If u want 2 renounce ur US citizenship DO NOT believe those who say u can be refused entry ever again-IT IS NOT TRUE https://t.co/I7K58J2jzd
— Patricia Moon (@nobledreamer16) June 2, 2016
I have become very tired and once again, extremely irritated at claims “if you renounce for tax reasons, you can be refused entry into the United States-ever again.” This is simply not true. It is late and am finally sleepy so am just going to copy/paste from set of tweets created after seeing a volley of tweets between Keith and 2 other individuals. I hope it makes sense. Please, please, please, make sure you become familiar with this information in an accurate way and pass it on every time the issue comes up.This is the only way to offset the way this information is aggressively used to frighten people. There is no excuse for it. I hope someday, someone who fell for it realizes the deceit and sues the damned compliance person who is responsible for it
MYTHS ABOUT THE REED AMENDMENT & THE ExPATRIOT ACT
No would-be US renunciant/relinquisher should ever believe an advisor 2 making claims about Reed Amendment preventing ability to enter the U.S.1/11
Willard Yates on why the Reed Amendment is unworkable. “There was a little problem from the outset. It’s called section 6103 of the IRC.” http://bit.ly/1ud93xP 2/11
S 6103 prohibits disclosure of “return information,” by the IRS, subject to criminal prosecution under Title 18 of the U.S. Code” http://bit.ly/1ud93xP 3/11
How was the IRS going to tell INS that a taxpayer’s expatriation was tax motivated? Ruling procedure eliminated in 2004. http://bit.ly/1ud93xP 4/11
Whole idea of the mark-to-market tax section 877A was 2 eliminate “motive” element of prior version of S 877 http://bit.ly/1ud93xP 5/11
IRS does not make rulings on whether or not expatriation was tax motivated. In 2002, authority switched to DHS. http://bit.ly/1ud93xP\ 6/11
DHS has never issued regs bc unless former citizen admits given up due to tax, no way to enforce. From 2002-2015 -only 2 refused entry. http://bit.ly/2850Le8 7/11
Implementation of section 212(a)(10)(E) of the Act has been hindered by numerous policy, operational, and legal complexities and challenges. http://bit.ly/2850Le8 8/11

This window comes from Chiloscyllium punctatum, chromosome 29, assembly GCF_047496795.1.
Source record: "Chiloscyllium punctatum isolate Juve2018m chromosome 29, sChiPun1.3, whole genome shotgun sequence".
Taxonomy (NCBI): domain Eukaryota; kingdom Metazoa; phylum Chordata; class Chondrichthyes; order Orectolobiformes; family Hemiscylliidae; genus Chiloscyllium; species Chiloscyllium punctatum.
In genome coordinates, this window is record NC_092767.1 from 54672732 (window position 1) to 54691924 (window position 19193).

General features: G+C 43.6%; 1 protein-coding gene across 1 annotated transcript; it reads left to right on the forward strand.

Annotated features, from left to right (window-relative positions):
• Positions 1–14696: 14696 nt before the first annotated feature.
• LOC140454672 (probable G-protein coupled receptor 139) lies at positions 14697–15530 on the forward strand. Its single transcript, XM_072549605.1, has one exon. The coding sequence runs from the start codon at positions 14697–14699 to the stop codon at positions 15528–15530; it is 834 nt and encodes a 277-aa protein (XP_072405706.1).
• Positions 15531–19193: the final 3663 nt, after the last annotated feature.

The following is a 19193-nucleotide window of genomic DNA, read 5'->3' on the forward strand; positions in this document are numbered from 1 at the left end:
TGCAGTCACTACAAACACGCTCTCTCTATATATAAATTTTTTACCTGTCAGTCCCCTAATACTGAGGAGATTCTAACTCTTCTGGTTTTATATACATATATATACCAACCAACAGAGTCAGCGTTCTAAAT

Confidentiality laws prevent disclosure of tax information to DHS or DOS absent a voluntarily signed disclosure from the renunciant. http://bit.ly/2850Le8 9/11
Congress since amended the tax code to eliminate a direct connection between expatriate tax liability and a renunciant’s intent. http://bit.ly/2850Le8 10/11
There is no law called the ExPatriot Act. Claims in 2015 that it would pass since attached to immigration bill incorrect. Has failed twice to be passed into law. 11/11
To recap, the Reed Amendment, passed in 1996 has to date, twenty years later, resulted in only two people being refused entry into the United States. And only because they chose to explain that they renounced for tax purposes. NO ONE has been stopped at the border and refused entry because a CBP agent suspected they renounced “for tax purposes.” There is NO CONNECTION between an expatriate’s tax liability and a renunciant’s intent. NONE!
Yet another immigration lawyer carelessly throwing out the “If you renounce your citizenship for tax reasons you will be inadmissible to the US for life” line
They lost me at “denounce”
Thanks for that. I looked at at, was going to respond. But entering Quora always entails so much extra, I let it go.
What a horrible response. Too bad we cannot get them all. Visas? Of course for some countries but for goodness’ sake, yet another layer of untruth for so many. No CDN needs a visa to enter the U.S.
“No CDN needs a visa to enter the U.S.”
Are you sure? If a Canadian has been deported or denied entry, they have to apply for a waiver of ineligibility. I haven’t seen if the person has to get a visa along with the waiver of ineligibility, but have you checked?
A British journalist who had previously visited the US to do journalism was suddenly denied ESTA because she held two citizenships, British and a Middle Eastern country, while residing and working in Britain. She had to get a visa. I haven’t seen if a dual Canadian and Iranian person also has to get a US visa now, but have you checked?
One time going through pre-clearance in a Canadian airport, when the purpose of my trip was a job interview at a US employer, a US immigration inspector sent me to secondary inspection. The secondary inspector asked for my passport, so I presented my then-valid US passport. The secondary inspector said they never send US citizens to that room, so he took me back to the pre-clearance area, I pointed to the primary inspector who sent me, and the secondary inspector observed that the primary inspector was new to the job. Today my only passport is Canadian, so if[*] I had a job interview in the US I’d expect to have secondary inspection and might need a visa after that. Of course actually working would require a visa, but a job interview doesn’t unless an inspector is suspicious.
[* This “if” is hypothetical.]
I recall Canadians have an exemption from this requirement, but can’t find any info on that right now though.
Another advert posing as US tax advice in the media, another instance of the Reed Amendment being raised as a spectre to scare expats;
” …….She also needs to avoid being affected by the Reed Amendment, which bars former US citizens who renounced for tax purposes from reentering the United States,”